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BSAG Report from St. Petersburg Baltic Sea Forum

The Baltic Sea Action Summit (BSAS) was held in St. Petersburg in 2013 under the name Baltic Sea Forum. The Forum was convened by PM Dmitri Medvedev on April 5–6, 2013.
Participants included the Prime Ministers of Russia, Norway, Finland, Estonia, Latvia, Lithuania and Iceland as well as the Deputy Prime Minister of Poland. The Russian, Swedish, Finnish and German Ministers of Environment as well as the Danish Minister of Trade and Investment also took part.
In the summit’s opening session, PM Medvedev pointed out that the BSAS process, which was launched in Helsinki in 2010, is viable and is an important tool for Baltic Sea operations by states and the private sector. Medvedev began by stating that there is no other option but to pursue international co-operation in order to save the Baltic Sea. He also announced that Russia will begin measuring and reducing its ships’ atmospheric emissions in all Russian Baltic Sea ports. Atmospheric emissions will also be measured in all settlements with a population of over 100,000.
The Prime Minister further stated that the water purification issues in Kaliningrad will be dealt with. Medvedev concluded by saying that the St. Petersburg Initiative to be launched during the Forum will become another useful channel for co-operation between the private and public sectors, and it will add weight to the Baltic Sea issues.
At the press conference held after the opening session, Medvedev also announced that the Russian Federation will be investing in the treatment of hazardous waste in Krasny bor.
After this, President Tarja Halonen brought greetings from the Baltic Sea Action Summit in Helsinki. She said that a lot of good had been done and what is called for now is closer co-operation between states as well as the different sectors of the society to reach set goals.
Other ministers stressed the importance and continuity of the BSAS process and reported on the progress made in the Commitments of their respective states. Russian Minister of Natural Resources and Environment Donskoi emphasized the importance of co-operation between the public and private sectors (Public-Private Partnership; PPP). Finnish PM Katainen referred to e.g. Outotec Oyj’s Commitment to purify mine water using new methods as a good example of this as well as the international CleanTech co-operation. Katainen also announced that Finland will continue its “Finland as a forerunner in nutrient recycling” project.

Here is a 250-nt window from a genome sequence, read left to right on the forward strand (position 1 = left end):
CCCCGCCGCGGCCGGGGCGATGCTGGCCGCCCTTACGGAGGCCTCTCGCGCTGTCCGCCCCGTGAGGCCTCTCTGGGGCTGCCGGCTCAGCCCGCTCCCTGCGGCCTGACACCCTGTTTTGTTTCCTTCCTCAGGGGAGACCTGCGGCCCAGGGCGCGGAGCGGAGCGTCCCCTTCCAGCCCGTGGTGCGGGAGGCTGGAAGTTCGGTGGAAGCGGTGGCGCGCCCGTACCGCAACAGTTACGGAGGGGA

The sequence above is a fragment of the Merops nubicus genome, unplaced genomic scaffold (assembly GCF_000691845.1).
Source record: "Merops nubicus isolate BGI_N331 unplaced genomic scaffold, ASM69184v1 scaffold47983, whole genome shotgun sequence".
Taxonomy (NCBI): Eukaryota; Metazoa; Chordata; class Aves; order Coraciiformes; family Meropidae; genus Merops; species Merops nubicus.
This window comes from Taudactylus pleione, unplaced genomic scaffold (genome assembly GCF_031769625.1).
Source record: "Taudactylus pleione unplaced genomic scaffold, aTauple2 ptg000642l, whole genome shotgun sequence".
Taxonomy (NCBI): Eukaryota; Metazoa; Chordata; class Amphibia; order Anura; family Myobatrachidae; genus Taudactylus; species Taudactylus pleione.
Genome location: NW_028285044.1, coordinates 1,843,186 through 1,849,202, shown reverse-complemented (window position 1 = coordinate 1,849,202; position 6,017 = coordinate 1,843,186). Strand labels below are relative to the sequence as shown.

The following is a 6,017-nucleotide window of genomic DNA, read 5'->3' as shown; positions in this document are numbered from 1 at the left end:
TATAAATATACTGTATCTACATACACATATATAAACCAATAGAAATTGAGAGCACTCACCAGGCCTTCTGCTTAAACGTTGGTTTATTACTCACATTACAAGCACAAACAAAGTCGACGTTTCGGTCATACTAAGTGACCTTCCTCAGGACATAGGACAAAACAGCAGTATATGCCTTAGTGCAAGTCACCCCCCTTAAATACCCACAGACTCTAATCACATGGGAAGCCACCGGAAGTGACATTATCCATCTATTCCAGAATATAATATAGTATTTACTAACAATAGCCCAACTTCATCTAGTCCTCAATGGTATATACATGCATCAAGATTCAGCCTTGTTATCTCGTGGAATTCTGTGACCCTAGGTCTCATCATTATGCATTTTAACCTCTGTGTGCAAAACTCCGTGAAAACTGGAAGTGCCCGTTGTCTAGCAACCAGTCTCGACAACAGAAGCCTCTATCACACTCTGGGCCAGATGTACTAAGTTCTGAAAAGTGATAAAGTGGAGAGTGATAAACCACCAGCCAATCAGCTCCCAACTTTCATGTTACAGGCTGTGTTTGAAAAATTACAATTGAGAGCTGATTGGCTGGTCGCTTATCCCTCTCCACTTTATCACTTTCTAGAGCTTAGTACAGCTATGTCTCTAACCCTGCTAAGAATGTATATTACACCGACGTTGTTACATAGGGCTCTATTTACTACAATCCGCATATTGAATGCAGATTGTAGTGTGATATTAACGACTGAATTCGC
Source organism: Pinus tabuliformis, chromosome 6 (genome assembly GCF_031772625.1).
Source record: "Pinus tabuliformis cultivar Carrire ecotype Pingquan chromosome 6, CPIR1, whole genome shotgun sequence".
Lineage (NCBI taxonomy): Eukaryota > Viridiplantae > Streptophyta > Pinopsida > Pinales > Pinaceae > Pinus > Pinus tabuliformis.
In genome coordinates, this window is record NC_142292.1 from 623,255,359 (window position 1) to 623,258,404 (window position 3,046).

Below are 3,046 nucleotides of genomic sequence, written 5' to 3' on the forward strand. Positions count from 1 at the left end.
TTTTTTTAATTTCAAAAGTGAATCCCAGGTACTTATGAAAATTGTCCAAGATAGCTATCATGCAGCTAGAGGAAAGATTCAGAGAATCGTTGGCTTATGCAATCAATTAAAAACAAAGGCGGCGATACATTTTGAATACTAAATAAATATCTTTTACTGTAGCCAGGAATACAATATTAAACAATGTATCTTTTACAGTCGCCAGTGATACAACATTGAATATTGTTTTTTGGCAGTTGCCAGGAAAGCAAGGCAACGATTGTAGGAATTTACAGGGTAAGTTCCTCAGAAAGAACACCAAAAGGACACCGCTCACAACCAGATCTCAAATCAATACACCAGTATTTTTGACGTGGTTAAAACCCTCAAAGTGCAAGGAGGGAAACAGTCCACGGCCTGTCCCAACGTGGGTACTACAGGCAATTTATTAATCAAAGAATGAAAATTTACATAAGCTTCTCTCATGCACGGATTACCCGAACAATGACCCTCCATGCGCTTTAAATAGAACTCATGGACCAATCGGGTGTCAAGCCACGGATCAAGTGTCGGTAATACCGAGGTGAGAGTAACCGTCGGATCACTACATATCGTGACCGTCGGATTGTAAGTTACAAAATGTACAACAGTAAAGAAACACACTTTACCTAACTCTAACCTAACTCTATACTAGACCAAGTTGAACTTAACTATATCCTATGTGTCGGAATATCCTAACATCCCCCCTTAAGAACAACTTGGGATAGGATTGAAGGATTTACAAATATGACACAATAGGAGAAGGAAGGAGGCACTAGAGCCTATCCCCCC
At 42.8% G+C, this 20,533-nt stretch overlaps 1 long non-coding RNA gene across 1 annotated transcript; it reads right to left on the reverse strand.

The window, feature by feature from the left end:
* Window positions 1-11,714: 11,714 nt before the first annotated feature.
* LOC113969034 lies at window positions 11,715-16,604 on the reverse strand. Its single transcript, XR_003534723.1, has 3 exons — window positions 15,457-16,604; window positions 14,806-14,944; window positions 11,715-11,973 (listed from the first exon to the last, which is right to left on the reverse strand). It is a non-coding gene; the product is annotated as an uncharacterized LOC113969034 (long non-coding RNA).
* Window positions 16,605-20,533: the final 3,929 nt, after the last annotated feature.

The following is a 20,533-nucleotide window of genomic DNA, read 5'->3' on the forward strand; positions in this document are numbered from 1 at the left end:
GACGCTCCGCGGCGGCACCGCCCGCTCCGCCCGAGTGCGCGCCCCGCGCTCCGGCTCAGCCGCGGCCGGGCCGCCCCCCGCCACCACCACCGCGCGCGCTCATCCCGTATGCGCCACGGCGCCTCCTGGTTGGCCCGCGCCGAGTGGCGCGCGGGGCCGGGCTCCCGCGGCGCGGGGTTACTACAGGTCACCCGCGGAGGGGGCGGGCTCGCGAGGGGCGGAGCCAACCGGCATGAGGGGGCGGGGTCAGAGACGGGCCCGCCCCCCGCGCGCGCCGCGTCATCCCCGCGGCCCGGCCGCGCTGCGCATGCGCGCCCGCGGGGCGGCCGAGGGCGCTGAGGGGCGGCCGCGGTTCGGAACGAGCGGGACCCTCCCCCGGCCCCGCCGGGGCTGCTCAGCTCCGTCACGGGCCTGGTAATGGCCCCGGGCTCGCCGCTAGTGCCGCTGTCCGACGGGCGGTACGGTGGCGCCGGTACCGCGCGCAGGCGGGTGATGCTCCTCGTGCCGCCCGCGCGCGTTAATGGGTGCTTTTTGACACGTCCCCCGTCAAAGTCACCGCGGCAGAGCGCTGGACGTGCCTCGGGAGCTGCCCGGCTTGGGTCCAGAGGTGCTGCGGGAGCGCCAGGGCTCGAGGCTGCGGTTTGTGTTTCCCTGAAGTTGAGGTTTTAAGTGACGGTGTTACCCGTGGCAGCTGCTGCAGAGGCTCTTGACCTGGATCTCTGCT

Denmark stated that it will be supporting HELCOM’s work on the Baltic Sea and take part in North-Western Russia’s energy saving projects.
European Commissioner for Regional Policy Johannes Hahn pointed out that the environment does not need people, but people need the environment. This statement describes well the change in the political world’s attitude towards environmental issues, and this change is one of the most important goals of the BSAS process.
Another strong theme in several speeches was the significance of liquefied natural gas (LNG) in the Baltic Sea region’s energy economy, especially as the future clean energy source for shipping. Estonia, Poland and Germany announced that they will be investing in the use of LNG in shipping. Poland also announced that it will be introducing satellite technology into the control of emissions.
At the end of the session, BSAG’s Chairman of the Board Ilkka Herlin told that the foundation has received 110 new Commitments from the private sector and that the Baltic Sea states have reported on the progress of their Commitments to the foundation. Pointing out that no one can save the Baltic Sea alone, Herlin invited all parties from all countries to take part in the common effort.
During the second day of the Forum, the participants were divided into four round tables for themed discussions: eutrophication, economic and ecologic innovations, biodiversity and marine environmental planning.
The main purpose of this summit was to highlight the challenges and solutions of the Baltic Sea. This goal was reached successfully, especially in Russia, where news coverage was strong. Another important function was to enable free communication between different parties within the framework of a common theme. This goal was also reached successfully both at the state level and at the private sector level. The Prime Ministers and Ministers of the Environment of several countries were able to meet their colleagues in bilateral discussions, and business executives met one another, creating new possibilities for co-operation.